• Where do you see these words when you use digital technologies? 
    • What do the words mean? What symbols mean the same thing? 

Strong programs intentionally notice and explicitly unpack the vocabulary that learners need. 

Use explicit skill instruction and repeated practice. Practitioners use their expertise in adult learning to scaffold valuable learning experiences. Responsive programs include explicit skill instruction, repeated practice, and time for learners to engage directly with technology in a supported environment. 

Adult foundational learners often require many repetitions of an activity or skill before they feel confident with it. Routines in the class could be used to provide repeated opportunities for skills used in context. 

For example, depending on learners’ goals and access to devices, practitioners might regularly use simple text messaging for class communications:

  • Start slowly by sending short texts such as greetings and simple messages that do not require a reply, such as, “It was great to work with you today.”
  • Then start sending messages with information such as, “Remember to bring a water bottle to class,” or “Our field trip to the library is tomorrow. See you there.”
  • Over time, encourage and support learners to reply to the messages and eventually to forward or save them.
  • As learners become more confident using the tools and skills in the class routine, practitioners can intentionally explore with learners other ways that the tools and skills can be used outside the routines in class.
    • How might you use text messaging to stay connected to people? Who would you contact? What information do you need to be able to contact them? How might this method of contact be better or worse than other methods, like email or a phone call?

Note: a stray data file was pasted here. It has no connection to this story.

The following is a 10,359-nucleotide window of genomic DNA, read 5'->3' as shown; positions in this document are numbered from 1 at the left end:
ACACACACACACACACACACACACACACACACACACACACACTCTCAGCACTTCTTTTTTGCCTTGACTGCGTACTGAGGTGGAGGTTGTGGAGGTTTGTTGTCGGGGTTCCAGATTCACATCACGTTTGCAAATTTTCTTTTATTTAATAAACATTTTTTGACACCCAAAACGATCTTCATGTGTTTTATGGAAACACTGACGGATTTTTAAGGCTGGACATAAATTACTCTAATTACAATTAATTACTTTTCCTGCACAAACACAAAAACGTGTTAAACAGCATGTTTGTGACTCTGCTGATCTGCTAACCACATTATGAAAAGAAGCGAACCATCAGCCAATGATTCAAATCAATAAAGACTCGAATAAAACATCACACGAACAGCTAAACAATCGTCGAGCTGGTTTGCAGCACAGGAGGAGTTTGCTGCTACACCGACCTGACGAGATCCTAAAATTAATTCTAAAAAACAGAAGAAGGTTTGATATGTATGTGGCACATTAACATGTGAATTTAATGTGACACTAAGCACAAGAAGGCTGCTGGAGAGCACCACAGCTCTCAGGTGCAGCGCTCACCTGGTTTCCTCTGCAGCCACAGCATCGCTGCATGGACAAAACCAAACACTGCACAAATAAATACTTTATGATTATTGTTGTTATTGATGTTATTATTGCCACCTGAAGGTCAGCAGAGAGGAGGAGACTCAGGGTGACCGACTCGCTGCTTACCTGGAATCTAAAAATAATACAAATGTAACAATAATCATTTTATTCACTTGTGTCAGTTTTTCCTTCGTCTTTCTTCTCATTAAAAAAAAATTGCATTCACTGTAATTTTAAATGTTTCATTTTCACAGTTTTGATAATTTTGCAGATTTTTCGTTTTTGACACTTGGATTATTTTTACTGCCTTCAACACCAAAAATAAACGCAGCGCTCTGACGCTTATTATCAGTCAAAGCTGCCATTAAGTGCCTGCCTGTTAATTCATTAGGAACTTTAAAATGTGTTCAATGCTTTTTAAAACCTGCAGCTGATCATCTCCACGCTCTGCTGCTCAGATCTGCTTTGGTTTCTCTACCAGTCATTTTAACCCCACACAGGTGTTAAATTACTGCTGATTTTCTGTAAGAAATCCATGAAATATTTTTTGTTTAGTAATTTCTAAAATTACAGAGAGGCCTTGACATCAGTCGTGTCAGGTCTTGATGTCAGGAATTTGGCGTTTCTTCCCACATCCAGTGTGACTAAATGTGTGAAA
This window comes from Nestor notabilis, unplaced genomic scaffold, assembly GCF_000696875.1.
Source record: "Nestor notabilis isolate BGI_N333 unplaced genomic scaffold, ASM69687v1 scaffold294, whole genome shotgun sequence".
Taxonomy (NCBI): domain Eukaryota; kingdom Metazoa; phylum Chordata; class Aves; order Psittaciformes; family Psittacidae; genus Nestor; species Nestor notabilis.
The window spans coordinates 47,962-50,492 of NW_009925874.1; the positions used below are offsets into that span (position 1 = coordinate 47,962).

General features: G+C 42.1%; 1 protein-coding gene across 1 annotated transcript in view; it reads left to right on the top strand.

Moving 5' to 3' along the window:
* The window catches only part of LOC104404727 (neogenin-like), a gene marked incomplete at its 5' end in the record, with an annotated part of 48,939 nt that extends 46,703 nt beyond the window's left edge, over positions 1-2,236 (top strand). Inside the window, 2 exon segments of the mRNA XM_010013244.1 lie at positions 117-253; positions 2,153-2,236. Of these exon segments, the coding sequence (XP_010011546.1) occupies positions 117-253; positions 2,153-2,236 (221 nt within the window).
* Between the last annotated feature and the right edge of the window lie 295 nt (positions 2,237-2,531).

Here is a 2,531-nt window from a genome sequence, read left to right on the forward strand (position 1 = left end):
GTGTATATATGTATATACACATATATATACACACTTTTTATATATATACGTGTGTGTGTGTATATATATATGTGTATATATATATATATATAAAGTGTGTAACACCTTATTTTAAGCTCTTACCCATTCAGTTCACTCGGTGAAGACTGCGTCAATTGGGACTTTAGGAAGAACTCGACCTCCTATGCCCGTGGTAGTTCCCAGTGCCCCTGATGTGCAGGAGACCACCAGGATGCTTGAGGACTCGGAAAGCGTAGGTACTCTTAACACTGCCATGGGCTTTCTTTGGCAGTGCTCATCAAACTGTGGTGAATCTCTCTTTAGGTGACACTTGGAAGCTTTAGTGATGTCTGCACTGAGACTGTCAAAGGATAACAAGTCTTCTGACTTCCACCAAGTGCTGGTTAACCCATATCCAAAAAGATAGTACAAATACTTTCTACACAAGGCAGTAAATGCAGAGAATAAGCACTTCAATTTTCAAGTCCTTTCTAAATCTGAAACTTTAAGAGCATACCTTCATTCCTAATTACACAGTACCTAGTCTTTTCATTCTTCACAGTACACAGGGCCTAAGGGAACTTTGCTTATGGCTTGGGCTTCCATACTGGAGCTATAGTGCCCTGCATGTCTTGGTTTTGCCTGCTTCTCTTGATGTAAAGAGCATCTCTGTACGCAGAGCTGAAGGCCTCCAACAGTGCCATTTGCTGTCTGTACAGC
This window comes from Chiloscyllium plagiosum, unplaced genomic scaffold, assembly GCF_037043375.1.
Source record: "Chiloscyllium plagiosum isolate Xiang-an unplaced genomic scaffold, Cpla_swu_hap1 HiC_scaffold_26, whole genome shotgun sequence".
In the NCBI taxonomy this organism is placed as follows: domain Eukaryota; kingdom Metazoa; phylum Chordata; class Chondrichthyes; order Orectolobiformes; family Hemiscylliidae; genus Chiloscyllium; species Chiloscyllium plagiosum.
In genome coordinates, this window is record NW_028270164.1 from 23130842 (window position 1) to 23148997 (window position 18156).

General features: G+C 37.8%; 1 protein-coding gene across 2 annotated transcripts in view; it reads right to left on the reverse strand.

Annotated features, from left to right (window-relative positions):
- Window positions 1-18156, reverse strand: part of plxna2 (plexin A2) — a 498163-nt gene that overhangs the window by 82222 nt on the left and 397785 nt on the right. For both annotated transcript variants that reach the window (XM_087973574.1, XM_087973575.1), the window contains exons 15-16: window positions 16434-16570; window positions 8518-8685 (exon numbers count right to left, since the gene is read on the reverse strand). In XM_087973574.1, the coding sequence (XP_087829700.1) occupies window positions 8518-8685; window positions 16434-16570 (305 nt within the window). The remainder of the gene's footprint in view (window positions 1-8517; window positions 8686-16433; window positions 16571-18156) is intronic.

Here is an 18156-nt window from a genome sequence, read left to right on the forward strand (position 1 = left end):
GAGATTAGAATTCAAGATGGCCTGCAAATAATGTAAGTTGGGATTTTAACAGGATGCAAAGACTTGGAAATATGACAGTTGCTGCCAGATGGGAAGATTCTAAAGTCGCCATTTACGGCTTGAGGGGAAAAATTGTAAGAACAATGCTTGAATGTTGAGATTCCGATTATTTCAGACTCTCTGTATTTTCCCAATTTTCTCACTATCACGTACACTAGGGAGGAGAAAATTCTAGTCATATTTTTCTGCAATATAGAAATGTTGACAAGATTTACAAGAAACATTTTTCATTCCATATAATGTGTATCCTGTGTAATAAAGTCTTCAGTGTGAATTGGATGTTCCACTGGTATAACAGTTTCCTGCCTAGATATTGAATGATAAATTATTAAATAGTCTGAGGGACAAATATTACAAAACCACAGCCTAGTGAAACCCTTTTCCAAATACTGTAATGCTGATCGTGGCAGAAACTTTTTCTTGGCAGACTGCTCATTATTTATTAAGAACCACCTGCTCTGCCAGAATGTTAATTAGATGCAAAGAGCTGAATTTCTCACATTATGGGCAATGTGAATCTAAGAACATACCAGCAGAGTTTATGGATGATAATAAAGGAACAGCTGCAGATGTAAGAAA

• How might you use text messaging for other purposes? (for ex., keeping track of important information)

Strong programs integrate explicit skill instruction and repeated practice in meaningful ways that support learners’ digital literacy development. 

Conclusion:

The Digital Divide Project has learned that strong digital literacy programs are thoughtful, responsive, and intentional. We share the characteristics above not as an exhaustive list, but as a tool for programs and practitioners to engage in wise practices. And we applaud the efforts of strong digital literacy programs to support adults in their digital literacy development by offering meaningful, supportive, and effective programming. 

Endnotes:

There are many different frameworks of digital skills and competencies that can offer some support for practitioners to make informed choices in their instruction. (For example, CrowdEd’s BRIDGES Digital Skills Library, Northstar Digital Literacy, and Digital Promise’s Learner Variability Project: Adult Learner Model) These frameworks all have their own strengths and they can be useful tools that offer support for practitioners and learners. One risk of using skills frameworks, however, is that they can perpetuate the idea that developing digital literacy is simply mastering a set of discrete skills in a linear way, from basic skills to more advanced skills. In contextualized, responsive programs, skills frameworks support wise instructional choices that are based on learners’ goals and real life uses of technology.